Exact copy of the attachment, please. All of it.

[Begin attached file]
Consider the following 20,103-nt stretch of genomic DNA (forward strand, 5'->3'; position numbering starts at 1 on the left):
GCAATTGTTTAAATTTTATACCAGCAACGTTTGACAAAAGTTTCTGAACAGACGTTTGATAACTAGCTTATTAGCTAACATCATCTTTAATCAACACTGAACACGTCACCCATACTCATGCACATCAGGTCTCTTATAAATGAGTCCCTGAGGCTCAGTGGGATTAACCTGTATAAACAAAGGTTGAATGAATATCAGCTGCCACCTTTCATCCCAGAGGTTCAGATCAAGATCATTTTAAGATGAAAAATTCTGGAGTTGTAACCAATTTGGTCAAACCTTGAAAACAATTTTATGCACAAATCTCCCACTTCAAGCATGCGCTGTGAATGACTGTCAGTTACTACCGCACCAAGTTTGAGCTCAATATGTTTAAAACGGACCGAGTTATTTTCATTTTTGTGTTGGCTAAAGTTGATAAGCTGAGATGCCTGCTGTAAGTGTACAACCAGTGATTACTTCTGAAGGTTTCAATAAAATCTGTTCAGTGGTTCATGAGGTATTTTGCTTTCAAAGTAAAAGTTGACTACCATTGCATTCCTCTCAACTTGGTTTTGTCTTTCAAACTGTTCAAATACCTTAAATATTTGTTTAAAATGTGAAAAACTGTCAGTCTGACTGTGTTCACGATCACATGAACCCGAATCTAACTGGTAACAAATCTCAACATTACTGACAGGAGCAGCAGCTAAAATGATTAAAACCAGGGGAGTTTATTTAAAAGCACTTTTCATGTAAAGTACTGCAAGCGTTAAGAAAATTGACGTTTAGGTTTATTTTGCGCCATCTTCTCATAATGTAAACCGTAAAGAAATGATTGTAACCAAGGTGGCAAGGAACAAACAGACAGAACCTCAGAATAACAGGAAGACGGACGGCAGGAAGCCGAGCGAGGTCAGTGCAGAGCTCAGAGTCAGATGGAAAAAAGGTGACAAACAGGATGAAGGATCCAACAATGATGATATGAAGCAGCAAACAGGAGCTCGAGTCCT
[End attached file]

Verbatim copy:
Consider the following 20,103-nt stretch of genomic DNA (forward strand, 5'->3'; position numbering starts at 1 on the left):
GCAATTGTTTAAATTTTATACCAGCAACGTTTGACAAAAGTTTCTGAACAGACGTTTGATAACTAGCTTATTAGCTAACATCATCTTTAATCAACACTGAACACGTCACCCATACTCATGCACATCAGGTCTCTTATAAATGAGTCCCTGAGGCTCAGTGGGATTAACCTGTATAAACAAAGGTTGAATGAATATCAGCTGCCACCTTTCATCCCAGAGGTTCAGATCAAGATCATTTTAAGATGAAAAATTCTGGAGTTGTAACCAATTTGGTCAAACCTTGAAAACAATTTTATGCACAAATCTCCCACTTCAAGCATGCGCTGTGAATGACTGTCAGTTACTACCGCACCAAGTTTGAGCTCAATATGTTTAAAACGGACCGAGTTATTTTCATTTTTGTGTTGGCTAAAGTTGATAAGCTGAGATGCCTGCTGTAAGTGTACAACCAGTGATTACTTCTGAAGGTTTCAATAAAATCTGTTCAGTGGTTCATGAGGTATTTTGCTTTCAAAGTAAAAGTTGACTACCATTGCATTCCTCTCAACTTGGTTTTGTCTTTCAAACTGTTCAAATACCTTAAATATTTGTTTAAAATGTGAAAAACTGTCAGTCTGACTGTGTTCACGATCACATGAACCCGAATCTAACTGGTAACAAATCTCAACATTACTGACAGGAGCAGCAGCTAAAATGATTAAAACCAGGGGAGTTTATTTAAAAGCACTTTTCATGTAAAGTACTGCAAGCGTTAAGAAAATTGACGTTTAGGTTTATTTTGCGCCATCTTCTCATAATGTAAACCGTAAAGAAATGATTGTAACCAAGGTGGCAAGGAACAAACAGACAGAACCTCAGAATAACAGGAAGACGGACGGCAGGAAGCCGAGCGAGGTCAGTGCAGAGCTCAGAGTCAGATGGAAAAAAGGTGACAAACAGGATGAAGGATCCAACAATGATGATATGAAGCAGCAAACAGGAGCTCGAGTCCT